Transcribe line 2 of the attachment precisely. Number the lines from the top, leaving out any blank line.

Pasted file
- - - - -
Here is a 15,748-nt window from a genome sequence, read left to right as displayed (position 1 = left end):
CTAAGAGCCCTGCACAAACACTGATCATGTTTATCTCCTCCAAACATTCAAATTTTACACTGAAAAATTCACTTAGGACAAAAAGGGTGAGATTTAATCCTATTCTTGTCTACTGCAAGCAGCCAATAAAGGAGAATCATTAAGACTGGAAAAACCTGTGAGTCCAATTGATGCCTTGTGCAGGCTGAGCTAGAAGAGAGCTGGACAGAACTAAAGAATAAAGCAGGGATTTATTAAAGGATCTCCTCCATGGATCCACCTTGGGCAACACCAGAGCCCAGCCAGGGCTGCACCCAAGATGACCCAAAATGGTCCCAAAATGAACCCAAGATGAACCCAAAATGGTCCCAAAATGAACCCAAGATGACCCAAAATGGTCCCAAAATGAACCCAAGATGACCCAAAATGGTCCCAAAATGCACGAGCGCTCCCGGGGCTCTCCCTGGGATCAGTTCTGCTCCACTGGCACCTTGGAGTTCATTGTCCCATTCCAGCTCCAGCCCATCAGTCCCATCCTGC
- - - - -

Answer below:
CTAAGAGCCCTGCACAAACACTGATCATGTTTATCTCCTCCAAACATTCAAATTTTACACTGAAAAATTCACTTAGGACAAAAAGGGTGAGATTTAATCCTATTCTTGTCTACTGCAAGCAGCCAATAAAGGAGAATCATTAAGACTGGAAAAACCTGTGAGTCCAATTGATGCCTTGTGCAGGCTGAGCTAGAAGAGAGCTGGACAGAACTAAAGAATAAAGCAGGGATTTATTAAAGGATCTCCTCCATGGATCCACCTTGGGCAACACCAGAGCCCAGCCAGGGCTGCACCCAAGATGACCCAAAATGGTCCCAAAATGAACCCAAGATGAACCCAAAATGGTCCCAAAATGAACCCAAGATGACCCAAAATGGTCCCAAAATGAACCCAAGATGACCCAAAATGGTCCCAAAATGCACGAGCGCTCCCGGGGCTCTCCCTGGGATCAGTTCTGCTCCACTGGCACCTTGGAGTTCATTGTCCCATTCCAGCTCCAGCCCATCAGTCCCATCCTGC